Taking into account the ongoing Russian aggression in Ukraine, they commit to coordinating their activities in order to uphold the international law, both through trilateral cooperation and within international organizations (NATO, European Union, United Nations, Council of Europe, OSCE).

They declare invariably their strong condemnation of the attempted annexation of the Autonomous Republic of Crimea and the city of Sevastopol by the Russian Federation. They do not recognize it and will never do it. They also call upon Russian Federation to withdraw its troops from the parts of Donetsk and Luhansk regions of Ukraine.

They reaffirm their unwavering support to Ukraine’s independence, sovereignty and territorial integrity within internationally recognized borders and call upon Russian Federation to stop its aggression against Ukraine, as well as its temporary occupation of Ukraine’s territories of Crimea and parts of Donetsk and Luhansk regions of Ukraine.

They reiterate their firm support for the European and Euro-Atlantic aspirations of Ukraine and welcome its European choice.

They note with satisfaction granting of NATO Enhanced Opportunities Partner status to Ukraine. They support Ukraine’s aspirations to NATO membership. Providing Ukraine with the NATO Membership Action Plan should be the next step to this direction.

They recommit to deepening and broadening of Polish-Lithuanian-Ukrainian military-to-military cooperation, both through bilateral and trilateral activities and by making full use of possibilities created by NATO.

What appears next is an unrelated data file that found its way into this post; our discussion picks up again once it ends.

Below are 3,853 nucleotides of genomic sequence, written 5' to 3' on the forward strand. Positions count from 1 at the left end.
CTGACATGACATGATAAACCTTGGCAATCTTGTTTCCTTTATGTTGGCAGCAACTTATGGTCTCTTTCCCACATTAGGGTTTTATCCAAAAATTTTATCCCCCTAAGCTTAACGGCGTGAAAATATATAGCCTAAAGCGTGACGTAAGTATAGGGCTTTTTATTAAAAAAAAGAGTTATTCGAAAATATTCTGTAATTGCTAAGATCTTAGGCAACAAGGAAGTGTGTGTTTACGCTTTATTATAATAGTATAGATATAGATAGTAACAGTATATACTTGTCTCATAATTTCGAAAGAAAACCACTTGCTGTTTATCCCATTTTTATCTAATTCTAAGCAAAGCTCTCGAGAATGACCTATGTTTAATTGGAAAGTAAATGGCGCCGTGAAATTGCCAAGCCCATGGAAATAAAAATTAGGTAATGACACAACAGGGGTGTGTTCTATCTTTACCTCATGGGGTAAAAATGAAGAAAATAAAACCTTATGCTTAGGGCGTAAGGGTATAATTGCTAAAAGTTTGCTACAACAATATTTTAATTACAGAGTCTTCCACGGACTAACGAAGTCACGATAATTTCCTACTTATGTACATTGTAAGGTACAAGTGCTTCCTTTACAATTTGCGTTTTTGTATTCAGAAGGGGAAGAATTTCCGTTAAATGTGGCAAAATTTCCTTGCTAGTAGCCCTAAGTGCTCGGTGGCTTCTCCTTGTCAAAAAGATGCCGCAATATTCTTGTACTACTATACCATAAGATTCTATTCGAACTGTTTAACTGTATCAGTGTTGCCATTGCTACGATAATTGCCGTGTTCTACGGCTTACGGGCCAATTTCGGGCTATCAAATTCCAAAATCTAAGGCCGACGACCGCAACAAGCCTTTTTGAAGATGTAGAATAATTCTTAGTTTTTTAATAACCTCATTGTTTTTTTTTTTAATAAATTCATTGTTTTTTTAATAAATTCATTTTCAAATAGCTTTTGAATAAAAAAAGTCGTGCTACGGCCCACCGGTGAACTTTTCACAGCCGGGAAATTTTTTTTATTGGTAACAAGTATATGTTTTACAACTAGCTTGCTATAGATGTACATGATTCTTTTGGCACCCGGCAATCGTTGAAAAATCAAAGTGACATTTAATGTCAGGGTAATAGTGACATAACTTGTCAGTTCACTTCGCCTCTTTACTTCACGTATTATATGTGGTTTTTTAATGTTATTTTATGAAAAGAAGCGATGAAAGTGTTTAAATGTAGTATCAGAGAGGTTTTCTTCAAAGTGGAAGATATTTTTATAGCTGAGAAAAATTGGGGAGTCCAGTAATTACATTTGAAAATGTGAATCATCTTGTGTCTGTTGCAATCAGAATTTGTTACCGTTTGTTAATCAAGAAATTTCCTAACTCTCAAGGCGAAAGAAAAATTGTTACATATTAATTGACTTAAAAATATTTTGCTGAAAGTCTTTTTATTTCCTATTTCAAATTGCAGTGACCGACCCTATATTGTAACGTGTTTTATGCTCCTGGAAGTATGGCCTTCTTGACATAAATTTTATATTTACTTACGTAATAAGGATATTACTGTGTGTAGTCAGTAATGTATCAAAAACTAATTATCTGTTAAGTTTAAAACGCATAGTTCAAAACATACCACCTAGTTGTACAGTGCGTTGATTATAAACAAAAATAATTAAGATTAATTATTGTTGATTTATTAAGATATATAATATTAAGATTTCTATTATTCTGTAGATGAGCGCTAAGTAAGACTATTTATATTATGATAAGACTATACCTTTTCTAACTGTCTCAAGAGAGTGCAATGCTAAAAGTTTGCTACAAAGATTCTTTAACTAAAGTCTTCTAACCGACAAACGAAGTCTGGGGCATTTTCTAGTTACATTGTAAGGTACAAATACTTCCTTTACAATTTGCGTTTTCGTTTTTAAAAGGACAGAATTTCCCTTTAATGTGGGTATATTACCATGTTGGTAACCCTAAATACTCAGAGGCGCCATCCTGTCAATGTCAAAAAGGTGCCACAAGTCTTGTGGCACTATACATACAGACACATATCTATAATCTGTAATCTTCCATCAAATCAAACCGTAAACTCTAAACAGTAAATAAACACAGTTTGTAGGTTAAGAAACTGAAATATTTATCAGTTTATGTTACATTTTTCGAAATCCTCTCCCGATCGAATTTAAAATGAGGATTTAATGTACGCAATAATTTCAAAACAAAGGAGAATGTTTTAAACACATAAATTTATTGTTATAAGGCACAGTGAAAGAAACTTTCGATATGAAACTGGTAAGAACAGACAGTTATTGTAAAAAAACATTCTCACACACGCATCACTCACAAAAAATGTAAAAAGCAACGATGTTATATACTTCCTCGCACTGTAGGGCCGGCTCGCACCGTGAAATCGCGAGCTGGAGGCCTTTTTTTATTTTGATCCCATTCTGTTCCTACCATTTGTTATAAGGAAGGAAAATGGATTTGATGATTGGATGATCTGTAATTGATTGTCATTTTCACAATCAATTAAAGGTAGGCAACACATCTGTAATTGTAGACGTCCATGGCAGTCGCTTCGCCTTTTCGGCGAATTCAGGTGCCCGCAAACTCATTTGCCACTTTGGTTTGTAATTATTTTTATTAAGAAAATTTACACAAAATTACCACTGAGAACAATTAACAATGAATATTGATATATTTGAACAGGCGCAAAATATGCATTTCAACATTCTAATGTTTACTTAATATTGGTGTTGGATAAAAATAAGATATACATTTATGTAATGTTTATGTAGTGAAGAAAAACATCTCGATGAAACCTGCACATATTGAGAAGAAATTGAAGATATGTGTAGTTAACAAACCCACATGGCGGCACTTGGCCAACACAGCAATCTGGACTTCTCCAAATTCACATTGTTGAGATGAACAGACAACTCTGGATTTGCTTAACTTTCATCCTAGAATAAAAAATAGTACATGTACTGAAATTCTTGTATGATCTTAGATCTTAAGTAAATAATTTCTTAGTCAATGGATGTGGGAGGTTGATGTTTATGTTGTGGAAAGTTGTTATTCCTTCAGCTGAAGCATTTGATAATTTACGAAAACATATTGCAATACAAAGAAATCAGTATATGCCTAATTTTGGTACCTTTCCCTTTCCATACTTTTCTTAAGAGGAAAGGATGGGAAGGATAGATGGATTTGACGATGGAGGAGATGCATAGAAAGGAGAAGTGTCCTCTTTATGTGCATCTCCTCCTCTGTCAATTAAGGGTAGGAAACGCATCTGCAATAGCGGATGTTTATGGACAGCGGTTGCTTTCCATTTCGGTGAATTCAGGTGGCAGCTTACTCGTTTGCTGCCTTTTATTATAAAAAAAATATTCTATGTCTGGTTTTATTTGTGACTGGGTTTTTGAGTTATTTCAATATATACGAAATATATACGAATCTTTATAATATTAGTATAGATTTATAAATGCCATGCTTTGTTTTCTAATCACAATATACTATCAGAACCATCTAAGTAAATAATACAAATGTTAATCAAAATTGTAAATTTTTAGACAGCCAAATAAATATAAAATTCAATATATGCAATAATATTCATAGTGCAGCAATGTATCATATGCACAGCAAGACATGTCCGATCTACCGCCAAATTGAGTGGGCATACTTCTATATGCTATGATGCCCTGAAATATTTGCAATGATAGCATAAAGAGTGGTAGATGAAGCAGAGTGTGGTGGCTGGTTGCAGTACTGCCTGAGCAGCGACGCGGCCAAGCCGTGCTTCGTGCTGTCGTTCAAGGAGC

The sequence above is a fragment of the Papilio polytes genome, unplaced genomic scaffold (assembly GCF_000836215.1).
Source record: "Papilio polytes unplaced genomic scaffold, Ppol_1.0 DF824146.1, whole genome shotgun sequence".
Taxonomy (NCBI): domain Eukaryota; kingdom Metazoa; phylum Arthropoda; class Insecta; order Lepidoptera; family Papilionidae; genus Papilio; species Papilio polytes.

They reaffirm the unwavering commitment to the development of the Eastern Partnership by broadening and deepening cooperation and proposing ambitious and strategic long-term goals.

They commit to providing mutual support in the fight against the coronavirus pandemic.

They envisage active actions aiming at promoting trade and investments, securing better access to regional infrastructure and improving its quality by stepping up with ambitious projects promoting cohesion in the region.

They support the cooperation of Ukraine with the Three Seas Initiative, as well as cooperation within other regional formats.

They support the effective implementation of political-economic reforms in Ukraine, taking into account Polish and Lithuanian experiences and best practices worked out in cooperation with other European countries.

They commit to strengthening people-to-people contacts and civil society cooperation, including between scientists and experts.

In order to ensure achieving the above-mentioned goals the Ministers decide to create a trilateral platform for political economic and social cooperation between the Republic of Poland, the Republic of Lithuania and Ukraine – Lublin Triangle.

The Ministers decide to organize their regular meetings, also in the margins of multilateral sessions and with the participation of chosen partners.

They also decide to organize consultations of high-level MFA officials and establish liaison-officers within the Ministries of Foreign Affairs.

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Edited by: A. N.